What should I watch out for?

The main thing you should pay attention to is your breathing. If you become short of breath, you should go to the ER immediately, and tell them that you have Covid-19.

Also go to the ER if you become confused, or if you can’t keep down liquids.

Do I need to take any medications for this?

There are no medications that cure this disease. Antibiotics may help if you develop a cough. You can, however, take over-the-counter symptom-relievers like tylenol and cough medicine. Avoid Ibuprofen, Motrin, Advil, and other NSAIDs.

Is there anything special I should be eating or drinking?

No. You can eat or drink whatever you want. Be sure to stay well-hydrated and general eat healthy. And stay away from junk foods especially while sick.

Are there any long-term effects from this?

We don’t know this yet, so you should follow up with Statcare or your primary care doctor in a few weeks for a thorough exam. And if there aren’t any contraindications, there may be a benefit to taking a daily baby aspirin for the next 30 days. Studies to prove benefit are still under way, so you should do so under supervision of a medical professional.

Self-Isolation / Self-Quarantine Instructions

  • Restrict your activities!
    • Stay home except to get medical care
    • Do not go to work, school, or public areas.
    • Do not use public transportation, ride-sharing, or taxis.
  • Separate yourself from other people and animals in your home
    • Stay in a specific room and away from other people in your home.
    • Use a separate bathroom, if available.
    • Have another person care for your animals.
    • If you must be around animals, wash your hands before and after and
      wear a mask.
  • Notify your primary care doctor that you have been tested, and call ahead before any medical visits.
  • Wear a face mask any time you are around other people or pets.
  • Avoid all contact with persons over the age of 60, or persons with chronic medical illnesses.
  • Cover your mouth and nose with a tissue when you cough or sneeze.
    • Throw used tissues in a lined trash can.
    • Wash your hands for at least 20 seconds after coughing or sneezing.
  • Wash your hands often for at least 20 seconds.
  • Avoid sharing personal items.
    • These include dishes, drinkware, utensils, cosmetics, grooming items,
      bedding, and towels.
    • Wash all personal items thoroughly after using.
    • Clean all high-touch surfaces every day with a household cleaning spray or wipe.
  • Monitor your symptoms.
    • Seek prompt medical care for any worsening of symptoms.
    • Call any doctor/hospital that you plan to visit and tell them you are being
      evaluated for Covid-19.
    • Put on a face mask before going to any medical facility.
    • If you have to call 911, notify the dispatcher that you are being evaluated for Covid-19.
  • Continue self-quarantine for at least 10 days from the onset of your symptoms, and do not stop self-quarantine until you have not had fever for at least 24 hours.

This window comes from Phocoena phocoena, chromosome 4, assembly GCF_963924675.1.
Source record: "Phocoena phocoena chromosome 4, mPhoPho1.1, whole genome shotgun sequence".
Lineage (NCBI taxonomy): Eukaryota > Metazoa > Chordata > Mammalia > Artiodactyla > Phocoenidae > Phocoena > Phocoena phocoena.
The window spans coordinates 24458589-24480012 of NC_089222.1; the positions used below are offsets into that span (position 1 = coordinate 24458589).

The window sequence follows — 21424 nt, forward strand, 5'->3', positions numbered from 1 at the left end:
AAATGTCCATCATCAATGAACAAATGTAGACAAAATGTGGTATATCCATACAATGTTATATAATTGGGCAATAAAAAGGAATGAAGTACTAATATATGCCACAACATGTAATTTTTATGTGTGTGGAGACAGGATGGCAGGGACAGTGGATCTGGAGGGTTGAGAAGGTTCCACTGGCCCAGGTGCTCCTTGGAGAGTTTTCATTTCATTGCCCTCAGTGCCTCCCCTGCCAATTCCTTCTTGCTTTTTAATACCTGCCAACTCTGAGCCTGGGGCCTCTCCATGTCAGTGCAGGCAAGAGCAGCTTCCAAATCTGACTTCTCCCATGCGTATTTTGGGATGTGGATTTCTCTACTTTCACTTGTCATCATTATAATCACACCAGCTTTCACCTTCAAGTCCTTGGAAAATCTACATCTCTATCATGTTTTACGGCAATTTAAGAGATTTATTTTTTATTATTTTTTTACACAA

Centers for Disease Control and Prevention (CDC) Interim Guidance on Preventing the Spread of Coronavirus Disease 2019 in Homes and Residential Communities. Visit this link to see the CDC guide.

Instructions: Household Members of a Person Being Tested for COVID-19

  • Make sure that you understand and can help the patient follow their healthcare provider’s instructions for medication(s) and care. You should help the patient
    with basic needs in the home and provide support for getting groceries, prescriptions, and other personal needs.
  • Monitor the patient’s symptoms. If the patient is getting sicker, call his or her healthcare provider and tell them that the patient has laboratory-confirmed COVID-19.
    • If the patient has a medical emergency and you need to call 911, notify the dispatch personnel that the patient has, or is being evaluated for COVID-19.
  • Household members should stay in another room or be separated from the patient as much as possible.
    ○ Household members should use a separate bedroom and bathroom, if available.
  • Prohibit visitors who do not have an essential need to be in the home.
  • Household members should care for any pets in the home. Do not handle pets or other animals while sick.
  • Make sure that shared spaces in the home have good airflow, such as by an air conditioner or an opened window, weather permitting.
  • Perform hand hygiene frequently. Wash your hands often with soap and water for at least 20 seconds or use an alcohol-based hand sanitizer that contains 60 to 95% alcohol, covering all surfaces of your hands and rubbing them together until they feel dry. Soap and water should be used preferentially if hands are visibly dirty.
  • Avoid touching your eyes, nose, and mouth with unwashed hands.
  • Both you and the patient should wear a face mask when around other people.
    • Wear a disposable face mask and gloves when you touch or have contact with the patient’s blood, stool, or body fluids, such as saliva, sputum, nasal mucus, vomit, urine.
    • Throw out disposable face masks and gloves after using them. Do not reuse.
    • When removing personal protective equipment, first remove and dispose of gloves. Then, immediately clean your hands with soap and water or alcohol-based hand sanitizer. Next, remove and dispose of the face mask, and immediately clean your hands again with soap and water or alcohol-based hand sanitizer.
  • Avoid sharing household items with the patient. You should not share dishes, drinking glasses, cups, eating utensils, towels, bedding, or other items. After the patient uses these items, you should wash them thoroughly
  • Clean all “high-touch” surfaces, such as counters, tabletops, doorknobs, bathroom fixtures, toilets, phones, keyboards, tablets, and bedside tables, every day. Also, clean any surfaces that may have blood, stool, or body fluids on them.
    • Use a household cleaning spray or wipe, according to the label instructions.


For a medical emergency, call 911 immediately. Let them know that you have COVID-19. Put on a facemask before emergency medical services arrive.

Link to New York Department of Health (DOH) website

Link to the Centers for Disease Control (CDC) website

Dept of Health (DOH) Phone Numbers

New York City: 347 396-4131
Nassau County: 516 227-9500
Suffolk County: 631 854-0100
Rockland County: 845 364-2512
Westchester County: 914 864-7292